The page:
https://pitchfork.com/reviews/albums/7704-cyborgs-revisited/

  78. Great anecdote from that link:

    In spite of it all, the band kept experimenting — like the time they cranked up the feedback in their Hamilton, Ontario rehearsal space, and went outside to see if they could hear it (they could), locking themselves out in the process. The local firemen who had to let the band back inside described it as “the loudest sound heard in these parts since World War II.”

  79. locking themselves out
    Oh god, that’s just so typical of so many artists I know but how absent minded can you get if you’re doing it en masse. I bet they’re good.

    the Žižek game
    Aha, Woody. But I agree that in the right hands Žižek could cause the maximum irritation. My wife was once on holiday in Greece with amongst others, a Norwegian psychologist who does this; a very quiet & serious looking guy. He convinced a group of people (Canadians as it happens) that he’d never heard of Germany.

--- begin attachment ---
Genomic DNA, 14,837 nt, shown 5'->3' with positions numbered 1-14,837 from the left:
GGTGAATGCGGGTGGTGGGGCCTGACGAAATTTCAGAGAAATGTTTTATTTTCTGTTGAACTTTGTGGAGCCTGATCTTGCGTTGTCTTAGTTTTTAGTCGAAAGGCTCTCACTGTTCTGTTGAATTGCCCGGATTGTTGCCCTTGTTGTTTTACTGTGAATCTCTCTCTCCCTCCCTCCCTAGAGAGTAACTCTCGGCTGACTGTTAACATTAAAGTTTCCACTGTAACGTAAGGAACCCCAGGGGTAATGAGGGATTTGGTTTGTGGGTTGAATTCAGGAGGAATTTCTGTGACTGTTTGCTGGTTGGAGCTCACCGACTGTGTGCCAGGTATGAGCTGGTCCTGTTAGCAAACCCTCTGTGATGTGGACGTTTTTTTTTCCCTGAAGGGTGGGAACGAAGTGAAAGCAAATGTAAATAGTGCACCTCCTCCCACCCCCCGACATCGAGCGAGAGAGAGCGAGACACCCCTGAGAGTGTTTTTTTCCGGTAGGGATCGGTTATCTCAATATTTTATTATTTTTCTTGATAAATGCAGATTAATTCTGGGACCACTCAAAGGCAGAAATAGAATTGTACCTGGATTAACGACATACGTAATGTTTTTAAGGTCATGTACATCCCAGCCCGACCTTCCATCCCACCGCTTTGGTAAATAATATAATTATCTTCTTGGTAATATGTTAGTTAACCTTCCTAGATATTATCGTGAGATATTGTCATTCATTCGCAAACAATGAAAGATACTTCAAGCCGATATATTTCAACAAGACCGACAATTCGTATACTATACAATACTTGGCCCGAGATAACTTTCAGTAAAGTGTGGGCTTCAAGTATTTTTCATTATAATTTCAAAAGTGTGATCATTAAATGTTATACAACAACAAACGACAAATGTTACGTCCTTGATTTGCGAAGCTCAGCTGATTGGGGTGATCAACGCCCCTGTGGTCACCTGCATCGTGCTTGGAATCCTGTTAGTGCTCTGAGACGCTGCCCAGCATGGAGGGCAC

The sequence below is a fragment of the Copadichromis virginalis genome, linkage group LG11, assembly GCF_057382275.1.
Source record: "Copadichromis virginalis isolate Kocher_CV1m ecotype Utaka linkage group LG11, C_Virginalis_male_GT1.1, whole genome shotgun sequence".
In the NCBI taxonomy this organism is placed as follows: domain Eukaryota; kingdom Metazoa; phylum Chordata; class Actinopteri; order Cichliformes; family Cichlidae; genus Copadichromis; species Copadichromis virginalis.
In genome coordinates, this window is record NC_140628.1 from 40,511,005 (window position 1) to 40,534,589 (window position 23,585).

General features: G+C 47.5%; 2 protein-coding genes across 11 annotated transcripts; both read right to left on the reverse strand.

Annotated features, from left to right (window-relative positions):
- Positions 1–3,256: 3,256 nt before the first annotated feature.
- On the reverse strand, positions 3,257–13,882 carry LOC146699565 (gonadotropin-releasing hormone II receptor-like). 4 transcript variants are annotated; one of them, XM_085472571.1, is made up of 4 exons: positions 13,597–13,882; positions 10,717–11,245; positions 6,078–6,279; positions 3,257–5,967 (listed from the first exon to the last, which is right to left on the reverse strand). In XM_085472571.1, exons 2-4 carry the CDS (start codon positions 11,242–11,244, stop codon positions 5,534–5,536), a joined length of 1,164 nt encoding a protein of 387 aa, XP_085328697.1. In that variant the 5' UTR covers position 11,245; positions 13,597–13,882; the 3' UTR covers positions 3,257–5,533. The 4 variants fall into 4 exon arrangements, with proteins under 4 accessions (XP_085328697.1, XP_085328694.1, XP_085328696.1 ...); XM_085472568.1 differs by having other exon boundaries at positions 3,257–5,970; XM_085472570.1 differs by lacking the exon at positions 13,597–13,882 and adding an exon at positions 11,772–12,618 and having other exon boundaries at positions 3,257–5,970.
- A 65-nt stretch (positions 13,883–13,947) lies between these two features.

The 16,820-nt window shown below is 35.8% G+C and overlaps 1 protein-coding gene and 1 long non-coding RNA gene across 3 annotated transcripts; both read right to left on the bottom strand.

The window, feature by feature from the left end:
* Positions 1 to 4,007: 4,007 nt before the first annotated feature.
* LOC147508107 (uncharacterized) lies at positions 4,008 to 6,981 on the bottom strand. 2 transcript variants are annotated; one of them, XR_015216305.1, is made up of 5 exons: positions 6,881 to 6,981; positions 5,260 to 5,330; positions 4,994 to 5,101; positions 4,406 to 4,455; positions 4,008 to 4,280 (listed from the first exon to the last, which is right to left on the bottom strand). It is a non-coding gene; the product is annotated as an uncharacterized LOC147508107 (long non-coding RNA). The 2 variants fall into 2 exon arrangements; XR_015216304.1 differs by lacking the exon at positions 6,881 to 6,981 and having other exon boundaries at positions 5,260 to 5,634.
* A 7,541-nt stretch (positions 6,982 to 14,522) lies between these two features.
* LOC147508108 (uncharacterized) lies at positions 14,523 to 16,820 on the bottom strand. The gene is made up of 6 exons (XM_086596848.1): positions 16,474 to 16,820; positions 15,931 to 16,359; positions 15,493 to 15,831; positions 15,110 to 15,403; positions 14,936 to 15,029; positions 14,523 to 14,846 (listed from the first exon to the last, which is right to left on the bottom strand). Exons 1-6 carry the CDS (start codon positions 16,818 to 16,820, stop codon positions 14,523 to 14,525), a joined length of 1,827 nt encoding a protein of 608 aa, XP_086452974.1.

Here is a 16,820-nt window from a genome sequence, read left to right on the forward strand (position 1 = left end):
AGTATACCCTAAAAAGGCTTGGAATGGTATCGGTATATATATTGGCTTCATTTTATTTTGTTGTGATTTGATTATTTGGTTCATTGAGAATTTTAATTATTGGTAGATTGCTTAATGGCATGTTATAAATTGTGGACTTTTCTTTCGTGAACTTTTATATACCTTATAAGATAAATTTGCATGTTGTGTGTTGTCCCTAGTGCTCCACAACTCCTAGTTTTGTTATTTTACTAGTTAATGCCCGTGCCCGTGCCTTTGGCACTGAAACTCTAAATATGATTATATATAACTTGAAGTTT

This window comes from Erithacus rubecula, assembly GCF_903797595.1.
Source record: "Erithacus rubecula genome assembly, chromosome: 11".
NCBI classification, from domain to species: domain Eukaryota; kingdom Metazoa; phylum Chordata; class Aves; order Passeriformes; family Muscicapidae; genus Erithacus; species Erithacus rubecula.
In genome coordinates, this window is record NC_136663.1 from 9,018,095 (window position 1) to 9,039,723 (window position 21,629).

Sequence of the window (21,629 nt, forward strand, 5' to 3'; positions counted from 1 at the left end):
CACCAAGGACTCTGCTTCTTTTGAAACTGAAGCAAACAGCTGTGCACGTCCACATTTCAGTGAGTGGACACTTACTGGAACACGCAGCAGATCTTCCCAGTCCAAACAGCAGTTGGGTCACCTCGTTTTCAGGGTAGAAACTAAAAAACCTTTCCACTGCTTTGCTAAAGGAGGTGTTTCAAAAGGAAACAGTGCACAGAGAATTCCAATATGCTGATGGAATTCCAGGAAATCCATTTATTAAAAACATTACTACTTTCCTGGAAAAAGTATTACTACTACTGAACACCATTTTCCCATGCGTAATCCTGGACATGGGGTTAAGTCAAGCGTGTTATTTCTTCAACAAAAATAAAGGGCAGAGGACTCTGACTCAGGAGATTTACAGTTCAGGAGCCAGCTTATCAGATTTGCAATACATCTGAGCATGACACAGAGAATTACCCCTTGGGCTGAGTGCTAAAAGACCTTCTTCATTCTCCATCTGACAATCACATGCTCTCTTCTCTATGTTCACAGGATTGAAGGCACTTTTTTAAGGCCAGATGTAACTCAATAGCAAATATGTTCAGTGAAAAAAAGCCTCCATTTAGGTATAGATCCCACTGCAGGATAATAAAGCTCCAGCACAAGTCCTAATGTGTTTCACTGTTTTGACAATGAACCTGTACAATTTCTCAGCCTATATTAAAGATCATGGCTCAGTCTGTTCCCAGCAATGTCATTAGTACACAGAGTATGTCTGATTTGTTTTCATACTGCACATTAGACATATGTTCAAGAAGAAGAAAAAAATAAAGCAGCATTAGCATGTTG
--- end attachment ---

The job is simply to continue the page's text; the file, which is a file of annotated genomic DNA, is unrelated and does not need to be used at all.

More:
And yes, I love Robertson Davies.

  80. He convinced a group of people (Canadians as it happens) that he’d never heard of Germany.

    I LOL’ed!

  81. And that seems like a very Norwegian thing to do.

  82. I forgot to mention that, for somebody with my musical tastes, heavily weighted toward folk, the quintessentially Canadian musician is Stan Rogers.

    Ah, for just one time I would take the Northwest Passage
    To find the hand of Franklin reaching for the Beaufort Sea;